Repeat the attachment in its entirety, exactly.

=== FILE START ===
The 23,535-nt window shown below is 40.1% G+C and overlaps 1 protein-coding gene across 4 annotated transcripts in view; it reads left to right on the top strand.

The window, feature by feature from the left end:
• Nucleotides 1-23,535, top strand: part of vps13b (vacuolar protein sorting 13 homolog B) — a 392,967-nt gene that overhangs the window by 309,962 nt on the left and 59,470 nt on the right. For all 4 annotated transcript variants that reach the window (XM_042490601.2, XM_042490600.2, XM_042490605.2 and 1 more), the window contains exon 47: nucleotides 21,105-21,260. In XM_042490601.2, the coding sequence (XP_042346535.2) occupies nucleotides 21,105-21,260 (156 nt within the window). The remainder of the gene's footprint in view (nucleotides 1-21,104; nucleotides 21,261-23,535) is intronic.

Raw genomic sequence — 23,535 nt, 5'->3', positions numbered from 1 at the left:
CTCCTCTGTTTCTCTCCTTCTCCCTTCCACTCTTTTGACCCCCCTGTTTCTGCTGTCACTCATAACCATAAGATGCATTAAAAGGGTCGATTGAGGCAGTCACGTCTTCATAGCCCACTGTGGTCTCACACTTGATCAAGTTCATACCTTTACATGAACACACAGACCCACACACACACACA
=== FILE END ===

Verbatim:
The 23,535-nt window shown below is 40.1% G+C and overlaps 1 protein-coding gene across 4 annotated transcripts in view; it reads left to right on the top strand.

The window, feature by feature from the left end:
• Nucleotides 1-23,535, top strand: part of vps13b (vacuolar protein sorting 13 homolog B) — a 392,967-nt gene that overhangs the window by 309,962 nt on the left and 59,470 nt on the right. For all 4 annotated transcript variants that reach the window (XM_042490601.2, XM_042490600.2, XM_042490605.2 and 1 more), the window contains exon 47: nucleotides 21,105-21,260. In XM_042490601.2, the coding sequence (XP_042346535.2) occupies nucleotides 21,105-21,260 (156 nt within the window). The remainder of the gene's footprint in view (nucleotides 1-21,104; nucleotides 21,261-23,535) is intronic.

Raw genomic sequence — 23,535 nt, 5'->3', positions numbered from 1 at the left:
CTCCTCTGTTTCTCTCCTTCTCCCTTCCACTCTTTTGACCCCCCTGTTTCTGCTGTCACTCATAACCATAAGATGCATTAAAAGGGTCGATTGAGGCAGTCACGTCTTCATAGCCCACTGTGGTCTCACACTTGATCAAGTTCATACCTTTACATGAACACACAGACCCACACACACACACA